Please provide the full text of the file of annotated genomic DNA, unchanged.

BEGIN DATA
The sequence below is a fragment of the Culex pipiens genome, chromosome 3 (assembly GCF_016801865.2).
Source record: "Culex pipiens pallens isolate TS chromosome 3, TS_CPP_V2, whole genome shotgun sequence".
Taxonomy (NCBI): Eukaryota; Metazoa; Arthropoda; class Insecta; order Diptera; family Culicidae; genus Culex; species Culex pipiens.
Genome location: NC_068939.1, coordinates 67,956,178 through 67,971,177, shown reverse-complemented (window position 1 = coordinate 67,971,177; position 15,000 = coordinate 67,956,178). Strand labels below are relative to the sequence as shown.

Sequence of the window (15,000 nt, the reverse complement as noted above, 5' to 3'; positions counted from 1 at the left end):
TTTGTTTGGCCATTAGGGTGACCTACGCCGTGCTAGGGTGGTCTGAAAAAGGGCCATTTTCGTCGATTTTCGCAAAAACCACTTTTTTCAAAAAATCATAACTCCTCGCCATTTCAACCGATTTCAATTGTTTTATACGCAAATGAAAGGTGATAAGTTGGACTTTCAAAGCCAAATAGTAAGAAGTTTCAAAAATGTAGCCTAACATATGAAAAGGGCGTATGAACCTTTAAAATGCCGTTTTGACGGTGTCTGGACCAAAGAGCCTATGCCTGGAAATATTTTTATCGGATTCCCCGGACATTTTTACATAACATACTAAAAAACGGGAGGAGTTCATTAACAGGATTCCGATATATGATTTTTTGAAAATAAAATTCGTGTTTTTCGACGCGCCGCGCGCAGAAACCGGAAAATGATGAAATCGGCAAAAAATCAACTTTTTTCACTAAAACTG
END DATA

The sequence below is a fragment of the Culex pipiens genome, chromosome 3 (assembly GCF_016801865.2).
Source record: "Culex pipiens pallens isolate TS chromosome 3, TS_CPP_V2, whole genome shotgun sequence".
Taxonomy (NCBI): Eukaryota; Metazoa; Arthropoda; class Insecta; order Diptera; family Culicidae; genus Culex; species Culex pipiens.
Genome location: NC_068939.1, coordinates 67,956,178 through 67,971,177, shown reverse-complemented (window position 1 = coordinate 67,971,177; position 15,000 = coordinate 67,956,178). Strand labels below are relative to the sequence as shown.

Sequence of the window (15,000 nt, the reverse complement as noted above, 5' to 3'; positions counted from 1 at the left end):
TTTGTTTGGCCATTAGGGTGACCTACGCCGTGCTAGGGTGGTCTGAAAAAGGGCCATTTTCGTCGATTTTCGCAAAAACCACTTTTTTCAAAAAATCATAACTCCTCGCCATTTCAACCGATTTCAATTGTTTTATACGCAAATGAAAGGTGATAAGTTGGACTTTCAAAGCCAAATAGTAAGAAGTTTCAAAAATGTAGCCTAACATATGAAAAGGGCGTATGAACCTTTAAAATGCCGTTTTGACGGTGTCTGGACCAAAGAGCCTATGCCTGGAAATATTTTTATCGGATTCCCCGGACATTTTTACATAACATACTAAAAAACGGGAGGAGTTCATTAACAGGATTCCGATATATGATTTTTTGAAAATAAAATTCGTGTTTTTCGACGCGCCGCGCGCAGAAACCGGAAAATGATGAAATCGGCAAAAAATCAACTTTTTTCACTAAAACTG